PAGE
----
Through a largely frustrating beginning to the season, Yermin Mercedes has been by far the most surprising and exciting offensive player on the White Sox through 16 games. After capturing AL Player of the Week honors for April 1-4, Mercedes has stayed red-hot through the 15 games that he has played, with a batting average of .397, OPS of 1.108, and a whopping wRC+ of 236, including 4 home runs and 12 RBIs. I do not believe Mercedes will challenge Ted Williams’ .400 batting average for the season, but what does a sustainable level look like? I took a dive into the numbers to understand.
Yermin Mercedes’ journey has been well documented, originally signing a minor-league contract with the Washington Nationals in 2011 and bouncing around between the Nationals, Orioles, Dominican league, and independent league before the Charlotte Knights claimed him off waivers in December of 2017. Mercedes is now playing his rookie season at the ripe age of 28 years old. Just making it to the major leagues is truly a remarkable story of hard work, dedication, and perseverance for Mercedes.
Comparing Mercedes’ major league stats thus far to his career minor league numbers does suggest some regression is on the way. His K% is just 14% so far this season compared to 19% in his 2019 season at AAA Charlotte. More significantly, his batting average on balls in play (BABIP) is a sky-high .439 this year, which is unsustainable for any player. Over the past few seasons in the minor leagues, Yermin’s BABIP has hovered between a more reasonable .300 and .350, showing a major area of regression.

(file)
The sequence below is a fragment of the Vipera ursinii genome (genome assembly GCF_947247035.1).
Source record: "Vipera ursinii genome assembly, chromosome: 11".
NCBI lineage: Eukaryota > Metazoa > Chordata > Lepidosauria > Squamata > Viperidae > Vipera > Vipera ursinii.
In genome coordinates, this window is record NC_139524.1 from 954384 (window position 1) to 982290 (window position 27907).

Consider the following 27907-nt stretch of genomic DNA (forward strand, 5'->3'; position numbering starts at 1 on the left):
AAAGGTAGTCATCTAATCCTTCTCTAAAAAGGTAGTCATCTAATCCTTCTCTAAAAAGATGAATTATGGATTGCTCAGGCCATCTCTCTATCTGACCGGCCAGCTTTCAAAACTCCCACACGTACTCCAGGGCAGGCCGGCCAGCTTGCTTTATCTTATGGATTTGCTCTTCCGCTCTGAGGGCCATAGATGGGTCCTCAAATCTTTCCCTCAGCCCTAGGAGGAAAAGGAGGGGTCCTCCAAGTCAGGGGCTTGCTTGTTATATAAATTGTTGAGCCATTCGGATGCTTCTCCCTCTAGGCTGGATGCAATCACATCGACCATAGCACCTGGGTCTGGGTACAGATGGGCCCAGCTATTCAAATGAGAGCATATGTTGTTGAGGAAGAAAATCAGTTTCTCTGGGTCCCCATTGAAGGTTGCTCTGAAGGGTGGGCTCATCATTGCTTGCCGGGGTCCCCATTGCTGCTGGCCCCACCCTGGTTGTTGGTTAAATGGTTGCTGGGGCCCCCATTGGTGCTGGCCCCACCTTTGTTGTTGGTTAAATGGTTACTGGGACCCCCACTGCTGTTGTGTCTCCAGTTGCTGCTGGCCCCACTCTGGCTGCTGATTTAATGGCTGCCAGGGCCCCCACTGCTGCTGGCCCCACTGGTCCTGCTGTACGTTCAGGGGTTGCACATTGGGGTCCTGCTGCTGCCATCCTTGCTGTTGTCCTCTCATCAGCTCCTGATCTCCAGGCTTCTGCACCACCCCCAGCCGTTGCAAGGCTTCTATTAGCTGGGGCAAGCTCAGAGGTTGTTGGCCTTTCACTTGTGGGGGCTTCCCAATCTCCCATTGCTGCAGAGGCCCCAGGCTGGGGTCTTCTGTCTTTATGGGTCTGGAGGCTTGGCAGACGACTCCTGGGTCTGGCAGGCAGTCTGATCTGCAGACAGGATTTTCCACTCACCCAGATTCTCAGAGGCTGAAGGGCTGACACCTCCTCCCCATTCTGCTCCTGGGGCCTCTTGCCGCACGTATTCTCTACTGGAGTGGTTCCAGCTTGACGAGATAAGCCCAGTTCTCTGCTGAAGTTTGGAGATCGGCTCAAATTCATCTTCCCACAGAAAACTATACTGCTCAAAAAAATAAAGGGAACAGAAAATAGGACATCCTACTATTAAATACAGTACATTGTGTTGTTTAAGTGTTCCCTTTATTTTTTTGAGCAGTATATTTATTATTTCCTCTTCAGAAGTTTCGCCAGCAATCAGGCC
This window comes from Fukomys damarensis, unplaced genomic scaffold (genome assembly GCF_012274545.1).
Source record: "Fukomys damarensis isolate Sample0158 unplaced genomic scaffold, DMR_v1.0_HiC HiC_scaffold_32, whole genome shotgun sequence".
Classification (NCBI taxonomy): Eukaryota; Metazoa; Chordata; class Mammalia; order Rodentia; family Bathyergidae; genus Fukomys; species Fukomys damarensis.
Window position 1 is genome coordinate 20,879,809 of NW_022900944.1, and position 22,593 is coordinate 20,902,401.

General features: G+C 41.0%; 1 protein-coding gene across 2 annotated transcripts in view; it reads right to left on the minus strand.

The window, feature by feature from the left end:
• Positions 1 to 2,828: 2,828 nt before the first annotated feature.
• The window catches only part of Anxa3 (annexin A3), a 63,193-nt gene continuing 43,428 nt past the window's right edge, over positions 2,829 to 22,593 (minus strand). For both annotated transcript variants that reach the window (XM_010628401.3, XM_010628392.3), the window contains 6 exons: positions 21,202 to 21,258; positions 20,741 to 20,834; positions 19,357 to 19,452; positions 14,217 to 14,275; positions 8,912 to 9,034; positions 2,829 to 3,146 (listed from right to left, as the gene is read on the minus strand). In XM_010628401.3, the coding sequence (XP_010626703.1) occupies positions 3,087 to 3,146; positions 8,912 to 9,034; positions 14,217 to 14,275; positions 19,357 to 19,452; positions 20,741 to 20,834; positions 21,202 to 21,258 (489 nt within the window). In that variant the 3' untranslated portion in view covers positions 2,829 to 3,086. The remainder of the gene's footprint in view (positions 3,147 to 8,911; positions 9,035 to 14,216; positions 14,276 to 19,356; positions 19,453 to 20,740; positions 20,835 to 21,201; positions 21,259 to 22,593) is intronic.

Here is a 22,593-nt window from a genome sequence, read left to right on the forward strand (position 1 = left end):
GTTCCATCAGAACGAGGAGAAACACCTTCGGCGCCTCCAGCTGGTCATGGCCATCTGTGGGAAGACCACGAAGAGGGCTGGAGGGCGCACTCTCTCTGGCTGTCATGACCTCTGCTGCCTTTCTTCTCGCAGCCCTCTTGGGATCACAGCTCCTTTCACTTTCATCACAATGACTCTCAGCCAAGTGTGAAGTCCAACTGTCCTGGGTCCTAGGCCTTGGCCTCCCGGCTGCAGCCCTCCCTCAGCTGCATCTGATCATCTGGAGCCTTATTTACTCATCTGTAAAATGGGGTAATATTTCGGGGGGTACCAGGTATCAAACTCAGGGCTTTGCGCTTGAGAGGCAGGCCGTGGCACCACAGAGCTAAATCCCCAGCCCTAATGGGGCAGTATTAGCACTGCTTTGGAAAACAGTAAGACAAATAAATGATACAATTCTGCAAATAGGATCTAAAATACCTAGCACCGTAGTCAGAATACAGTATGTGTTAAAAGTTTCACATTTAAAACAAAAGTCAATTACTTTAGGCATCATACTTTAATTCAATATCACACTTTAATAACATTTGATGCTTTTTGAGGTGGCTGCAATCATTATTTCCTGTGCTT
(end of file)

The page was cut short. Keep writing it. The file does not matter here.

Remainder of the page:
So although his current level of production is unlikely to maintain the entire season, Mercedes has proven that he can be a productive DH at the very least. And how exactly has he done that?
Yermin has been feasting on fastballs so far. Opposing pitchers are throwing him heaters a little over half of the time, and Mercedes is 12-23 with a .739 slugging percentage off those fastballs, all while whiffing only 7% of the time. Mercedes has also done damage against offspeed pitches, going 6-9 with a 1.444 slugging percentage.
The fact that he has been this successful off both fastballs and offspeed pitches speaks to his high-level approach at the plate. Clearly, he understands what pitchers are trying to do when he is at the plate and knows what he needs to do to be successful.
Where Yermin has struggled is against the breaking balls. He is just 4-21 on the young season against breaking pitches with a .381 slugging percentage. He is still dangerous against hanging breaking balls, evidenced by his home run and double off of breaking pitches, so pitchers do still need to approach him with caution. But as the season moves along, I would expect pitchers to attack Mercedes with a lot more breaking balls.
Yermin’s advanced approach also extends to his knowledge of the strike zone. As pitchers have tried to attack him with more breaking balls just outside of the zone, he has done a good job of laying off. Continuing to lay off the tough breaking pitches will be imperative for Mercedes to stay productive so he can see fastballs in hitter-friendly counts.
This will be the most challenging part for Mercedes to keep up his production, simply due to the fact that he is an aggressive hitter. This season, Mercedes is swinging at 49.5% of all pitches he sees, including 35.6% of pitches that are thrown outside of the strike zone. These are both slightly higher than the MLB averages of 46.4% and 30.4%, respectively. If and when Mercedes inevitably does hit a rough patch, not pressing and expanding his zone will be a key to watch.
Mercedes’ emergence has been exactly what the White Sox needed on the heels of Eloy Jimenez’s injury, and watching him on a daily basis has made for several highlights over an inconsistent start for the club. And while expecting him to sustain his MVP-level performance thus far is not reasonable, Mercedes’ advanced approach and power make him a very legitimate threat in the box and potential solution to the White Sox long-standing hole at DH. Let’s just hope we have seen the last of his pitching appearances.